Girls high school wrestling has spread to six U.S. states and its numbers have increased over the past 12 years, with 400 percent more athletes involved now than in 2000 and 1,000 more participants in each of the past two years.
The sport has suffered its growing pains on Guam, but the Independent Interscholastic Athletic Association of Guam’s league is now in its third season. And while not every school has a team and not every weight class is filled for every dual meet, interest is increasing, officials say.
“There was a need,” Guam High coach Ed Paz said. “It’s growing. We’re doing our best. The past few years, there’s been more interest in girls wrestling.”
Paz’s Panthers are 5-1-1 and feature an undefeated 130-pounder, junior Katrina Joiner, entering the league’s final event, the IIAAG All-Island championships on Friday and Saturday at Simon Sanchez High School.
“She’s a very aggressive wrestler. My premonition is, she’ll win all-island gold,” Paz said of Joiner, who transferred from Radford High in Hawaii, a girls wrestling hotbed, last summer.
Before that, she spent a year at Maryland’s Patuxent High, wrestling against boys. “I was the only girl and it was hard,” Joiner said. “It was fun, but it was my first year, I was just learning, so I was kind of angry.”
Joiner knew she was only going to be in Maryland briefly and was due to go to Radford as a sophomore, where she wrestled in one of three states with a thriving girls league. “I was excited because I wasn’t going to be the only girl on the team anymore,” she said.
Then after one year it was on to Guam, which also excited her because she’d known Guam’s league had gotten off the ground. “It’s more competitive in Hawaii,” she said, but “I feel more confident in what I can do with my abilities. I had some good coaches in Hawaii.
The IIAAG league was the brainchild of league president and George Washington High School athletics director Martin Boudreau.
“We got enough girls, enough that justified the presence of the league,” Boudreau said. “I don’t think it’s right that girls go up against boys. Better that each wrestles the same sex and to give girls their own league was the right thing to do.”
Girls are simply at a physical disadvantage against boys, said Joiner and a former Guam High wrestler who won two girls IIAAG island titles, Stefani Loisel, who’s now in the Air Force.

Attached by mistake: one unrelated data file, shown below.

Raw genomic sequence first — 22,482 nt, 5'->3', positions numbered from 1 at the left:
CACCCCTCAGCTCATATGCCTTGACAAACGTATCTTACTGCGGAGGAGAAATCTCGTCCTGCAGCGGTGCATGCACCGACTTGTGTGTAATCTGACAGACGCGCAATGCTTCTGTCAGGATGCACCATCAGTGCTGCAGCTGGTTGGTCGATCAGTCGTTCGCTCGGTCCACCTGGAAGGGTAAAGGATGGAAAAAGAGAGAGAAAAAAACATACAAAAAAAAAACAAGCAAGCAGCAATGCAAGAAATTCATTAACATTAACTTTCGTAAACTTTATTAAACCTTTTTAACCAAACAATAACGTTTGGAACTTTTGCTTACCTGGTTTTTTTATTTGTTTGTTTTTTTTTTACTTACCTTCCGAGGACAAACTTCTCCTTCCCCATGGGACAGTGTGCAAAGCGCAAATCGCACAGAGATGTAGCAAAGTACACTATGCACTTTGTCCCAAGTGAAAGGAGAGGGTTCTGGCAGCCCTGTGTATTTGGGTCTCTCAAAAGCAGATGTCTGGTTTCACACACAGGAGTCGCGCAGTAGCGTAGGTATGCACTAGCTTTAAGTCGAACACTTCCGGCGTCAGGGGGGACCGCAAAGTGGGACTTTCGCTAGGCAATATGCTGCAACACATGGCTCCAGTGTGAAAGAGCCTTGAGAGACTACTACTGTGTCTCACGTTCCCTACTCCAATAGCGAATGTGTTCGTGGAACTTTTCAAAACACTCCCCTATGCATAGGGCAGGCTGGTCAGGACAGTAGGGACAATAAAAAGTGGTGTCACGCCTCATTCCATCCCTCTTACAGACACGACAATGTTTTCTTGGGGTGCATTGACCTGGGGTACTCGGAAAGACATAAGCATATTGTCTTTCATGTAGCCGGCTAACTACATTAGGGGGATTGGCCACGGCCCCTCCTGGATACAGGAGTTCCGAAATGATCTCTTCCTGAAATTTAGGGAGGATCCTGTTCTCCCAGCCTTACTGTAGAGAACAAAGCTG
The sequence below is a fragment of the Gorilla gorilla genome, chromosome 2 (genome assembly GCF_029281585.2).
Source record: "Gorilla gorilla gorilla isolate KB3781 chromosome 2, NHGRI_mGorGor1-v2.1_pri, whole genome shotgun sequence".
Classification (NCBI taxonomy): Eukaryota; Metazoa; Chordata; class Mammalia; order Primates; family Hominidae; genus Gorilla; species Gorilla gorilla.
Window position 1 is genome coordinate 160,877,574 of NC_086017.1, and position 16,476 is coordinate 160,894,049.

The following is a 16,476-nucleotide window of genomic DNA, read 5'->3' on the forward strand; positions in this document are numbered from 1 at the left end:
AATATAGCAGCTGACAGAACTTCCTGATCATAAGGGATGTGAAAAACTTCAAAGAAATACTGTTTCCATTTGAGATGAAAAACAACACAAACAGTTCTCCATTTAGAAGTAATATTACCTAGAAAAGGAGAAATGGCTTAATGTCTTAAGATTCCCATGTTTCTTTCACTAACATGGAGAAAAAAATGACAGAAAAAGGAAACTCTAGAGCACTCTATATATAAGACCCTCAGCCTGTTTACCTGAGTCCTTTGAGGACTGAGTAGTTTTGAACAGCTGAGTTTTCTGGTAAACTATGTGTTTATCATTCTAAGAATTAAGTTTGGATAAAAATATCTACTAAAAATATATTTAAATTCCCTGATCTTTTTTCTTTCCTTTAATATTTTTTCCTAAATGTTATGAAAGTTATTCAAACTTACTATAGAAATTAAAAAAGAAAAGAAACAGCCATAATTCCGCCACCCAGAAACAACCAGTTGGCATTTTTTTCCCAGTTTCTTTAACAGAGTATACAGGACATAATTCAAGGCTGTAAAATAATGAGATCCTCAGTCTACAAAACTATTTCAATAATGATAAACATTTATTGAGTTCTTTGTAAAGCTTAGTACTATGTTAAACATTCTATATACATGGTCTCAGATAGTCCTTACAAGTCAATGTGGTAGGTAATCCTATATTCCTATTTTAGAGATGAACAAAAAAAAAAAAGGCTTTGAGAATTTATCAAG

“Boys have stronger upper bodies than girls,” Joiner said.
“It doesn’t matter what gender; you wrestle your behind off because you want to win,” said Loisel, who wrestled against boys at the DODDS Pacific Far East meet. “I went from having an advantage on my (girls) opponent by being a tad stronger, to being on the lower hand and having to work harder.”
Since 2000, when girls wrestlers numbered 2,434 from coast to coast, those numbers have increased to 8,235 in Texas, Washington, Hawaii, Massachusetts, California and Tennessee, according to Pat Tocci, who’s coached at Harvard, Kutztown and Bethlehem Catholic (Pa.) and who has conducted clinics on Guam.
“We are seeing constant growth in girls wrestling at the high school level,” Tocci said. Based on the numbers the last two years, “I think this growth will continue.”
Teaching and coaching techniques are pretty much the same for boys and girls, Boudreau and Paz said, and the boys and girls teams do travel together to away meets. About the only difference, Boudreau said, is equipment; girls tend to wear two garments, a singlet and an athletic brassiere.
The question is how much and how quickly the sport will grow. Texas and Hawaii have much larger numbers and were “ahead of the curve” in promoting girls wrestling, Tocci said. But in all other states, as well as Guam, filling weight classes is still an issue, especially at the upper weights, while lower weight classes are almost always overpopulated, Paz said.
While girls wrestling has been discussed at DODDS Pacific Far East athletics directors meetings, the numbers of girls wrestlers are so low, it may be years before a Far East meet for girls would be considered, officials said.